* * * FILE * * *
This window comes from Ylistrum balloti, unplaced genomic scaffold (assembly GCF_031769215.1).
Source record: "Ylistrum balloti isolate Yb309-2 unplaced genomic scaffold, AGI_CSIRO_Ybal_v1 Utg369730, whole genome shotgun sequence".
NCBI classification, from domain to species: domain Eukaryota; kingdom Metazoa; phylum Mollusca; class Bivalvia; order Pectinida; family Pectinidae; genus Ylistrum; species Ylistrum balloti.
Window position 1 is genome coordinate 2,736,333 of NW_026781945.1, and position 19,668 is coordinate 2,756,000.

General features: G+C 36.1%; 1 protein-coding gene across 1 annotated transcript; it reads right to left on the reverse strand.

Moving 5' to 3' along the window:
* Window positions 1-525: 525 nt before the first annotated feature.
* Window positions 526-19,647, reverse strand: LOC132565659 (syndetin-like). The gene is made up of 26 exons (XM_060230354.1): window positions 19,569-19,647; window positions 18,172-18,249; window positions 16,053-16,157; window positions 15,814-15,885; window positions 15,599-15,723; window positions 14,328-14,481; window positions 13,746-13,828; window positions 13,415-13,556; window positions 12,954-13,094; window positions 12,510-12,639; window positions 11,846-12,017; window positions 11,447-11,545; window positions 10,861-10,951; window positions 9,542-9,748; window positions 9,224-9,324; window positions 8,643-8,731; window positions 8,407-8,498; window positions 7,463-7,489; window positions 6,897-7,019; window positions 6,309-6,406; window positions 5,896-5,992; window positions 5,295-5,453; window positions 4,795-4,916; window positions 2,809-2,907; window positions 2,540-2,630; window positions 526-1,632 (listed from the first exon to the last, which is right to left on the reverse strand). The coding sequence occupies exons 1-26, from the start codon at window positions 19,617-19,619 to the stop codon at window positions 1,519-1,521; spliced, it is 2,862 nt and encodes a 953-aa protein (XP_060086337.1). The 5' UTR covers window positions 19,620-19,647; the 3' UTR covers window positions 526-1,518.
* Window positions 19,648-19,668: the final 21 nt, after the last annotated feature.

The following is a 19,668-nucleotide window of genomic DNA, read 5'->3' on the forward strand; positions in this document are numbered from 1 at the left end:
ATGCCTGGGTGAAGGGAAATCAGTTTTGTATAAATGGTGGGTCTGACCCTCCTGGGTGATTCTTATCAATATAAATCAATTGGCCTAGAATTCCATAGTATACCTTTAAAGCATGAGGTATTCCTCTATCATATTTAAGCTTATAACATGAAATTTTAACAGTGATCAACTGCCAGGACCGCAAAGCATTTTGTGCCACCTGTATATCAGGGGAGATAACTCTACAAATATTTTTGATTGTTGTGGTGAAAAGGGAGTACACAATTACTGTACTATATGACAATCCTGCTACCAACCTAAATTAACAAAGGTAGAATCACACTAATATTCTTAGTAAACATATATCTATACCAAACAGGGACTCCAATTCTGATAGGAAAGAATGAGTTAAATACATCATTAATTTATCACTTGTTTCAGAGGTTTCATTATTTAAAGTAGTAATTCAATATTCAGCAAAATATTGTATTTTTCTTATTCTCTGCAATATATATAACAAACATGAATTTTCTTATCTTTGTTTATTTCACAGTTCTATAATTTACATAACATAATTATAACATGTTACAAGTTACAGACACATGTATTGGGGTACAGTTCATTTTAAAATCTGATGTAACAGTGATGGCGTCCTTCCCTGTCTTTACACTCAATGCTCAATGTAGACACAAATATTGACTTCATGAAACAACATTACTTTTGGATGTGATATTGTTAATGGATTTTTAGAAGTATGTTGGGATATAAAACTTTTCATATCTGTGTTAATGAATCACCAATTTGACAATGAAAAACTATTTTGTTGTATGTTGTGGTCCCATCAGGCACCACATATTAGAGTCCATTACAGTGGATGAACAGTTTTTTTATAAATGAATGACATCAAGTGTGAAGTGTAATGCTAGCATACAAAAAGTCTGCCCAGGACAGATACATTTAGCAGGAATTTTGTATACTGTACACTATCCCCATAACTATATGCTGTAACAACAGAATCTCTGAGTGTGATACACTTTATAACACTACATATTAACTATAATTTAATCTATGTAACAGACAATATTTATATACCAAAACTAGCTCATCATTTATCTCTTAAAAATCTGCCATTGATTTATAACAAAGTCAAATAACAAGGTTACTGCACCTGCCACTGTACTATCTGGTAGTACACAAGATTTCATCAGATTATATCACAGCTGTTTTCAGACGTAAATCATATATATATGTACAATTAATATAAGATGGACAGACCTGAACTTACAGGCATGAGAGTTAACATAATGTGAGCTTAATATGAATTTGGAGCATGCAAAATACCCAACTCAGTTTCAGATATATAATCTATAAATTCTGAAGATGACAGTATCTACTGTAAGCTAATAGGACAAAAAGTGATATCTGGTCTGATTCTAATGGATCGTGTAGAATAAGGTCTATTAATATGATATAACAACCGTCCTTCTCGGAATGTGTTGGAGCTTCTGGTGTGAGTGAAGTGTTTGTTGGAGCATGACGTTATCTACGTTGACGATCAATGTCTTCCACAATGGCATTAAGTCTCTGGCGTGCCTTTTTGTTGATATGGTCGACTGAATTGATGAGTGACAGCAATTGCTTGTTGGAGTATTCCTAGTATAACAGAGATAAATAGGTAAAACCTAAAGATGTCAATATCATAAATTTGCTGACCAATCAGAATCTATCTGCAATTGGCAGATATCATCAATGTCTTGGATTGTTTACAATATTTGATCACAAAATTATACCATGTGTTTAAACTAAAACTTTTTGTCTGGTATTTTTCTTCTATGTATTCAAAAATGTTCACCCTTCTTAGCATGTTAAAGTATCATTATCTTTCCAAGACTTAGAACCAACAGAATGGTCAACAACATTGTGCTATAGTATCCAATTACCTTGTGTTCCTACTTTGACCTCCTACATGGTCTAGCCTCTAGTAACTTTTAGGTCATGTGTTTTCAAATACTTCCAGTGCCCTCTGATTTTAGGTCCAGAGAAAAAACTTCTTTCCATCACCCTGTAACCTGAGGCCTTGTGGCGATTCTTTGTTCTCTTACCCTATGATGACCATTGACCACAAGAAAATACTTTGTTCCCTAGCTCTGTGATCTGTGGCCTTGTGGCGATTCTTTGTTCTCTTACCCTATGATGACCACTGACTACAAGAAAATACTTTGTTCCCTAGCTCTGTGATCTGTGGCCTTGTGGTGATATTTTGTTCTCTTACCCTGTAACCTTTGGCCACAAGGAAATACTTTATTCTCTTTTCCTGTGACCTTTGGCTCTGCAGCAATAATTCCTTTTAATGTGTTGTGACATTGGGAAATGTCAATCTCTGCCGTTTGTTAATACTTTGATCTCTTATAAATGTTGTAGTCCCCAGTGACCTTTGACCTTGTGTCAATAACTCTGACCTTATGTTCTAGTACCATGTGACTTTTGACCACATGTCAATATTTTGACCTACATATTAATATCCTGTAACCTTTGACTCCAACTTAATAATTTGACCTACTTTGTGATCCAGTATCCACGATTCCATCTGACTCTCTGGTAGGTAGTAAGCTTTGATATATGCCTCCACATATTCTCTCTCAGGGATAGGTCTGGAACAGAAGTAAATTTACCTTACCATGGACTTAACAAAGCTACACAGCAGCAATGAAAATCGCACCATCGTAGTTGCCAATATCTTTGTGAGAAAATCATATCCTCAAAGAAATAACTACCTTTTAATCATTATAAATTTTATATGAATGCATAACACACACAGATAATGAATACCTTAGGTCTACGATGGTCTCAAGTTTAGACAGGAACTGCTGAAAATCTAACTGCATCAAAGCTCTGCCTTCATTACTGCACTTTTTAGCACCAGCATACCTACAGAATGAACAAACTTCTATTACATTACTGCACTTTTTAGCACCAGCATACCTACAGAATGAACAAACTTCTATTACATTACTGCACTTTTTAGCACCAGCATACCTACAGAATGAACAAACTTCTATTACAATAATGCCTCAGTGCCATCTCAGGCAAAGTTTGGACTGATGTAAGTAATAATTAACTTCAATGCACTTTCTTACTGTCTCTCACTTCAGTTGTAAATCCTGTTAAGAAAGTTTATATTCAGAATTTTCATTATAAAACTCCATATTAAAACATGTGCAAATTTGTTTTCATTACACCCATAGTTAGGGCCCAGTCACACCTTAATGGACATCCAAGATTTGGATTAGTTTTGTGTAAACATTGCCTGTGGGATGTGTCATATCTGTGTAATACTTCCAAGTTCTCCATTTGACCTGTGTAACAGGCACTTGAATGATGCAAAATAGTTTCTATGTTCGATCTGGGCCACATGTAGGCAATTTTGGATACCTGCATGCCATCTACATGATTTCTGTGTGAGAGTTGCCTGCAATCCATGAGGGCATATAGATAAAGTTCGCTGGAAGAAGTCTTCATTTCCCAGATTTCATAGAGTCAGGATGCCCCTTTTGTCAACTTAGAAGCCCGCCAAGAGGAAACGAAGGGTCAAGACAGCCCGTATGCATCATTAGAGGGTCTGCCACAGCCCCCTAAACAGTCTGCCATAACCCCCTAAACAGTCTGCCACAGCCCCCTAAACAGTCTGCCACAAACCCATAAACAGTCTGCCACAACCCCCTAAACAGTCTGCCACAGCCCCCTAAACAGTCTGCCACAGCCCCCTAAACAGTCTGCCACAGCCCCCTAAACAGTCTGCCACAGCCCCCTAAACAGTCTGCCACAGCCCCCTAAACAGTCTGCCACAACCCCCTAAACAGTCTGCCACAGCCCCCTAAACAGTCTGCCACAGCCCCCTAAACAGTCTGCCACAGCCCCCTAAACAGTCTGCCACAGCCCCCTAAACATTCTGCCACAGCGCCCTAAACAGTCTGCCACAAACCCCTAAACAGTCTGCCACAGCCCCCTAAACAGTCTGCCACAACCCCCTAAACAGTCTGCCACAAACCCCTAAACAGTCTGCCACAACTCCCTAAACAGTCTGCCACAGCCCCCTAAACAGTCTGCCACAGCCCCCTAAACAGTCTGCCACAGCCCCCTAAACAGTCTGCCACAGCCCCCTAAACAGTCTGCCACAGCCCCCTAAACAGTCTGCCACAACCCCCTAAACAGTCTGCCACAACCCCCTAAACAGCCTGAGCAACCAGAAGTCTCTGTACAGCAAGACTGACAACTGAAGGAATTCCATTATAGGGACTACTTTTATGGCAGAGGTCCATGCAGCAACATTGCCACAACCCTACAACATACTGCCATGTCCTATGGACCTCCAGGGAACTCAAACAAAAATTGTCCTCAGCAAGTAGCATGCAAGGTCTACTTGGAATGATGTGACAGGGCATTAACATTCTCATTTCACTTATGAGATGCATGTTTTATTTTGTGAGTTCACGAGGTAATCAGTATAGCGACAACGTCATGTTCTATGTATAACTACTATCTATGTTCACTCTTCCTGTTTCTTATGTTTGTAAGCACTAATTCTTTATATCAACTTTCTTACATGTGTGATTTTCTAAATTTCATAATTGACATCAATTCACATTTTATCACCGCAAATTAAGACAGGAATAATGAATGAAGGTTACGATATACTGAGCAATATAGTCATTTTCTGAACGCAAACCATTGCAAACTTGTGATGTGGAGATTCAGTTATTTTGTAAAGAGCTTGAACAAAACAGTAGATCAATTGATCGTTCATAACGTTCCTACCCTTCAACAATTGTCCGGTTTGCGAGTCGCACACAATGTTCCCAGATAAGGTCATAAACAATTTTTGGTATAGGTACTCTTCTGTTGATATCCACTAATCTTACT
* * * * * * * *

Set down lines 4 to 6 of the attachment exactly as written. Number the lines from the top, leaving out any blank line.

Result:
Window position 1 is genome coordinate 2,736,333 of NW_026781945.1, and position 19,668 is coordinate 2,756,000.

General features: G+C 36.1%; 1 protein-coding gene across 1 annotated transcript; it reads right to left on the reverse strand.

Moving 5' to 3' along the window: